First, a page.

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story.lead_photo.caption Charles Fuller and Dr. Jonathan Bates, president and CEO of Arkansas Children's Hospital, speak to reporters after the Fuller family announced a $1 million donation to the hospital's burn center. - Photo by Lee Hogan

Charles Fuller said his family will forever be grateful of the Arkansas Children's Hospital burn center for its treatment of Fuller's daughter almost 14 years ago.

ACH burn center receives $1 million donation

Charles and Cindy Fuller, parents of the late Rachel Fuller, donated $1 million to the Arkansas Children's Hospital burn center Tuesday. The Fullers' daughter received treatment at the burn center after she was involved in the 1999 crash of American Airlines Flight 1420 in Little Rock, which killed 11 people. Rachel died after receiving two weeks of treatment at the center. (By Lee Hogan)
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The statement came at an announcement Tuesday that the burn unit was receiving a $700,000 donation from Fuller and his wife, Cindy. The donation will create the first endowed chair in the burn center. The ACH Foundation will be making a contribution of an additional $300,000 for a total donation of $1 million to the unit.

The Fullers' daughter, Rachel, received treatment from the unit after she was involved in American Airlines Flight 1420 in Little Rock in 1999, which killed 11 people. Rachel died after receiving two weeks of treatment.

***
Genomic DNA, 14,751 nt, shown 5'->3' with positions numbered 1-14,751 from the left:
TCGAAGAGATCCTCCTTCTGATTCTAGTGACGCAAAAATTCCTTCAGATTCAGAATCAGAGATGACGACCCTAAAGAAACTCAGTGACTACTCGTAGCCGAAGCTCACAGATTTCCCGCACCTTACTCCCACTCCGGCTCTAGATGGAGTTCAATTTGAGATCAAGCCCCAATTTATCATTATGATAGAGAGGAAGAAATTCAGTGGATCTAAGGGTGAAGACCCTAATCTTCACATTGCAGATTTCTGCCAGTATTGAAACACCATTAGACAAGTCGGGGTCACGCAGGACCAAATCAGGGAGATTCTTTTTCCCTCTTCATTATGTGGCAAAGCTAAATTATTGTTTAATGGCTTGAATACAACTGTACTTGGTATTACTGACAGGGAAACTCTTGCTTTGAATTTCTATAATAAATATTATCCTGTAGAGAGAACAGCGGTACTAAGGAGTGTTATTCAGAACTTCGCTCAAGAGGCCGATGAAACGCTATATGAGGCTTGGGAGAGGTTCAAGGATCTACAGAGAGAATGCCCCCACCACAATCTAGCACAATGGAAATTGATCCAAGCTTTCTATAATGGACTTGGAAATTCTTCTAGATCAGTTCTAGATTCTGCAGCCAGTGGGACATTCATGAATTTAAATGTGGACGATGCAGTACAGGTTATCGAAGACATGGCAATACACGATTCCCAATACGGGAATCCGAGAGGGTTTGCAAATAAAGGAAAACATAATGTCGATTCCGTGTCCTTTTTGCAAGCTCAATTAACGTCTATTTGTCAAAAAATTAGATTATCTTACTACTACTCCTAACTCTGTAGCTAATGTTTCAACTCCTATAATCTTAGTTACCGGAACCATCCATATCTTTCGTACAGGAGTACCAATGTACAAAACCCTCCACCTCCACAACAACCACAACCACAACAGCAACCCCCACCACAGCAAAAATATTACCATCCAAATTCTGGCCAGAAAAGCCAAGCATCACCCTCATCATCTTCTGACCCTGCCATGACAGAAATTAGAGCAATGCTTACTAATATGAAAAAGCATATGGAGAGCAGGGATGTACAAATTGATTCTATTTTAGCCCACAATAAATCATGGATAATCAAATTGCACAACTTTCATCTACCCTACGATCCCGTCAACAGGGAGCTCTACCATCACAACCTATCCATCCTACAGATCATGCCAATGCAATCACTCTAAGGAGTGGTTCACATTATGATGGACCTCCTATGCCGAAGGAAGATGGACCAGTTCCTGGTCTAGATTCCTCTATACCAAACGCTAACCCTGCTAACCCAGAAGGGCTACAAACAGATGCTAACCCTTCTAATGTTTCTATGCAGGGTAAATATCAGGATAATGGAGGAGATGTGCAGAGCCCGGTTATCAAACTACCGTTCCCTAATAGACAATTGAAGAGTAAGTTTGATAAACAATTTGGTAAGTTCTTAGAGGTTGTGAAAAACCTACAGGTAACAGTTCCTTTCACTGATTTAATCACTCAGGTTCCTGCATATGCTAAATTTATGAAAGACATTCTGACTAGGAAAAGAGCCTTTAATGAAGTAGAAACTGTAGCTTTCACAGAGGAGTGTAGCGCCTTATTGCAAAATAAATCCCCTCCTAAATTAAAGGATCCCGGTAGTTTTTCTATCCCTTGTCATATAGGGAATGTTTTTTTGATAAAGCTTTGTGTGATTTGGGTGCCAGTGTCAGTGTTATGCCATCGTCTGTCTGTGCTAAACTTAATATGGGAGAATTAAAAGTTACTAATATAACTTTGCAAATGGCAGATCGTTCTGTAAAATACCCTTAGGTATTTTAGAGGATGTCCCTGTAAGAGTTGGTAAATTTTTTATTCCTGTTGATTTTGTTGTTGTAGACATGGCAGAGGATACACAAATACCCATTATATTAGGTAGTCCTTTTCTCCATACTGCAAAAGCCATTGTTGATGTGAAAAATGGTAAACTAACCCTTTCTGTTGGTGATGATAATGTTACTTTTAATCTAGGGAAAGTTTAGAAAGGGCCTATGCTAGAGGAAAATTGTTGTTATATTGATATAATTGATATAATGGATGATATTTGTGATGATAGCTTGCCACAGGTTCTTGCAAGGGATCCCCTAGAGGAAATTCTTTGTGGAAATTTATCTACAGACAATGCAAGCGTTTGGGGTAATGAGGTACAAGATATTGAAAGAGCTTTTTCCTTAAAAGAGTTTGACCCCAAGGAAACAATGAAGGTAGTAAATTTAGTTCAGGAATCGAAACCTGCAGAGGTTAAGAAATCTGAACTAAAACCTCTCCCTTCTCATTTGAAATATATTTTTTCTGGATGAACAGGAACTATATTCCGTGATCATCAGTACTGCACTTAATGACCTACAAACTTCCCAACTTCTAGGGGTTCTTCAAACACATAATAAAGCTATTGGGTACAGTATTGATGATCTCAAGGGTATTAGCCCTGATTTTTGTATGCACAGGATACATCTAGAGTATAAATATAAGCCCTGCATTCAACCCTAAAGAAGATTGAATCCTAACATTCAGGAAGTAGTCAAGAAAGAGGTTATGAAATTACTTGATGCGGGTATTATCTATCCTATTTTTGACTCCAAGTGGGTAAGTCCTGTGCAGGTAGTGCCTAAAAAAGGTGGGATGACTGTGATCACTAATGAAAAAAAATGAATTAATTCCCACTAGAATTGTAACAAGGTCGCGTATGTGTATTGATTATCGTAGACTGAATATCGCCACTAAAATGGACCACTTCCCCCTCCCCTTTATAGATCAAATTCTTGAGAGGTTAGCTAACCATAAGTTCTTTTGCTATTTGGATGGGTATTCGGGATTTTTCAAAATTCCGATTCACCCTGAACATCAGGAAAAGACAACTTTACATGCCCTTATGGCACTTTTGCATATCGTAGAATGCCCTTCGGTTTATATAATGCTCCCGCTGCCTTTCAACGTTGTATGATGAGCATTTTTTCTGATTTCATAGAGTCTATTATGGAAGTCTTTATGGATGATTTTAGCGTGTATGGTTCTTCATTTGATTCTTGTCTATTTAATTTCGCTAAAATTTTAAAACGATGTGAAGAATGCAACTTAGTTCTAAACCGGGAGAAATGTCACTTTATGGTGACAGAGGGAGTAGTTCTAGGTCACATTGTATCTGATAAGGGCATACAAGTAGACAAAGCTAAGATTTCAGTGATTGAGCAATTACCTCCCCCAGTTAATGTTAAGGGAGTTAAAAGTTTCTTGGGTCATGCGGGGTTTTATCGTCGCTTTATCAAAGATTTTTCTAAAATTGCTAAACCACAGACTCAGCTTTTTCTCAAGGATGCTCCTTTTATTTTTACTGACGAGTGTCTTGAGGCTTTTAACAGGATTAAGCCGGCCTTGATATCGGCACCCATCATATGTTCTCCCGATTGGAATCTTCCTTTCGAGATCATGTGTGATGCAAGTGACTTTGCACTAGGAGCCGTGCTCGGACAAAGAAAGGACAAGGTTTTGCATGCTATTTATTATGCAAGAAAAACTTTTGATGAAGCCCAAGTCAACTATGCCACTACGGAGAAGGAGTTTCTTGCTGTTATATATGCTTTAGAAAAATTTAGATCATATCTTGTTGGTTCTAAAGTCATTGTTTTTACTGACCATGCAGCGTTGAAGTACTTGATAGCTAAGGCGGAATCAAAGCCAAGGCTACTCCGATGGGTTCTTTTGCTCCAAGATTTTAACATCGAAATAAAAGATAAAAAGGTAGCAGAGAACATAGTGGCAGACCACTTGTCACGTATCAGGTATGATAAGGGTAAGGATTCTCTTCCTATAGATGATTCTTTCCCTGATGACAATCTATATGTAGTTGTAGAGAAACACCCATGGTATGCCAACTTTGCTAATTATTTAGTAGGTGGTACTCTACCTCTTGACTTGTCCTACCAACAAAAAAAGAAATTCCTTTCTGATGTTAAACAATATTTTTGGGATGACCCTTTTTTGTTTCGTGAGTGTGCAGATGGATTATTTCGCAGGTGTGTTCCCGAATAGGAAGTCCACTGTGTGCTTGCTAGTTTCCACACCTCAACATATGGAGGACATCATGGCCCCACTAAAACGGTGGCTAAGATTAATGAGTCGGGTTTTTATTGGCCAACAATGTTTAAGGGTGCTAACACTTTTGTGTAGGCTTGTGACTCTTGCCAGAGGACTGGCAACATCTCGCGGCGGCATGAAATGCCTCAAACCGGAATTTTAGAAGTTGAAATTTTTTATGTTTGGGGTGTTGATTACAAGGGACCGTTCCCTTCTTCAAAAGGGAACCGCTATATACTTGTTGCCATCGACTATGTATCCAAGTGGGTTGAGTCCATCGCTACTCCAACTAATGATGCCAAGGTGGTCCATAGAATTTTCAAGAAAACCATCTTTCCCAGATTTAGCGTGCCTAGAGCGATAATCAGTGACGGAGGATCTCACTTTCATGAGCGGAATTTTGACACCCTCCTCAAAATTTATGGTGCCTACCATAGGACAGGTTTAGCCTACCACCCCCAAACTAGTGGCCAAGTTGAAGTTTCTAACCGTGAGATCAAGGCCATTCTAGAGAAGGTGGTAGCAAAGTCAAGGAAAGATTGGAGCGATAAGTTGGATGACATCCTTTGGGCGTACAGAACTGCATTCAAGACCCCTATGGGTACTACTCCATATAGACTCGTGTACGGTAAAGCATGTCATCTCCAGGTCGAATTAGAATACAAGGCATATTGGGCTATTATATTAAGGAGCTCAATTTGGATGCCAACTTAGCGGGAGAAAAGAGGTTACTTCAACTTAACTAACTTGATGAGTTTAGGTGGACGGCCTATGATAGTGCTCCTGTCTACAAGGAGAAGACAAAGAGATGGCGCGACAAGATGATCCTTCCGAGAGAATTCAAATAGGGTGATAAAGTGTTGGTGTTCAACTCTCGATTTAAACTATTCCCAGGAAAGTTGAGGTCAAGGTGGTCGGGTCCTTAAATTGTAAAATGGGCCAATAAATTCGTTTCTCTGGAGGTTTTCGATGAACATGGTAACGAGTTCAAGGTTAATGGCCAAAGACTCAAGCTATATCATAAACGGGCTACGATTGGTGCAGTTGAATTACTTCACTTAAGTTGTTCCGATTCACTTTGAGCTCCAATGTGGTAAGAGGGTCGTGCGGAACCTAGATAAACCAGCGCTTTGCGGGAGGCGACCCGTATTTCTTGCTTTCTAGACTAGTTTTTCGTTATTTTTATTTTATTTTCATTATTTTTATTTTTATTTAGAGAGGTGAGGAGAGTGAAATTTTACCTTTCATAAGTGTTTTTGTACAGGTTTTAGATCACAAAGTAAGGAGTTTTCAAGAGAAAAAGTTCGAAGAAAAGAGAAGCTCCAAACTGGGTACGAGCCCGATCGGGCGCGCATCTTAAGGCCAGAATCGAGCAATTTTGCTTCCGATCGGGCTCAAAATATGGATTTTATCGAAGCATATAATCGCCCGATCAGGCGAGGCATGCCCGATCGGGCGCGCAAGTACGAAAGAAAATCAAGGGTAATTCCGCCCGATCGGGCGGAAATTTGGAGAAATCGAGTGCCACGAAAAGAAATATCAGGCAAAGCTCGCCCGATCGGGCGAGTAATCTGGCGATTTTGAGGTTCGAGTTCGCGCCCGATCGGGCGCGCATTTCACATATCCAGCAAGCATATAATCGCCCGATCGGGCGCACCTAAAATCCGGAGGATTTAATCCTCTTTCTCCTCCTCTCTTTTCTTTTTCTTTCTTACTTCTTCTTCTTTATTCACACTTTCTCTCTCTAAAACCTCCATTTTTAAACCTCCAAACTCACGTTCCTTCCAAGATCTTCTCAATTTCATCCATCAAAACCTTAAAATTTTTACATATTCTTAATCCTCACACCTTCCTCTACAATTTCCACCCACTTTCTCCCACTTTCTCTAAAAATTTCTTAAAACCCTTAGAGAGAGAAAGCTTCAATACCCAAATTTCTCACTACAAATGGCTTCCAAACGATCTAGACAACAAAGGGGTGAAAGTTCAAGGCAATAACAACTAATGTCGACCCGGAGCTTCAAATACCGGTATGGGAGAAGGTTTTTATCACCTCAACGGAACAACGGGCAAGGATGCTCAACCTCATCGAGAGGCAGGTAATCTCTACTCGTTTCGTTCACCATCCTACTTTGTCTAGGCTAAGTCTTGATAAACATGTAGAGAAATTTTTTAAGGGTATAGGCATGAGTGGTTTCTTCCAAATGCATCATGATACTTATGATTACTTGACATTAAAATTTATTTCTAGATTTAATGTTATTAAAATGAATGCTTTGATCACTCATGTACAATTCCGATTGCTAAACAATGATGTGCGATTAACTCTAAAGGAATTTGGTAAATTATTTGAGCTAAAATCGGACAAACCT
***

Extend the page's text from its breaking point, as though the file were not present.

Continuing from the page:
Fuller said his family had wanted to help the hospital in some way for a long time now, and the hospital board's match program, which began in 2012, allowed them an avenue to help.

The burn center, celebrating its 60th year, is the only one of its kind in the state. The center treats more than 400 severe burns each year, according to the hospital.

Fuller said he hopes this donation will honor his daughter's life and help the burn center maintain its reputation as one of the best burn units in the country.

"One of the purposes of this gift is to say 'thank you' for all the care we received then, and also a 'thank you' to those who serve now in the burn unit," Fuller said.

Dr. Jonathan Bates, president and CEO of the hospital, said the personal story behind the donation makes it "particularly unusual and unique."

"This sets the stage with the possibility of filling this chair with an expert," Bates said. "It's the possibility of keeping our burn center intact through the storms ahead."

Read more in Wednesday's Arkansas Democrat-Gazette.

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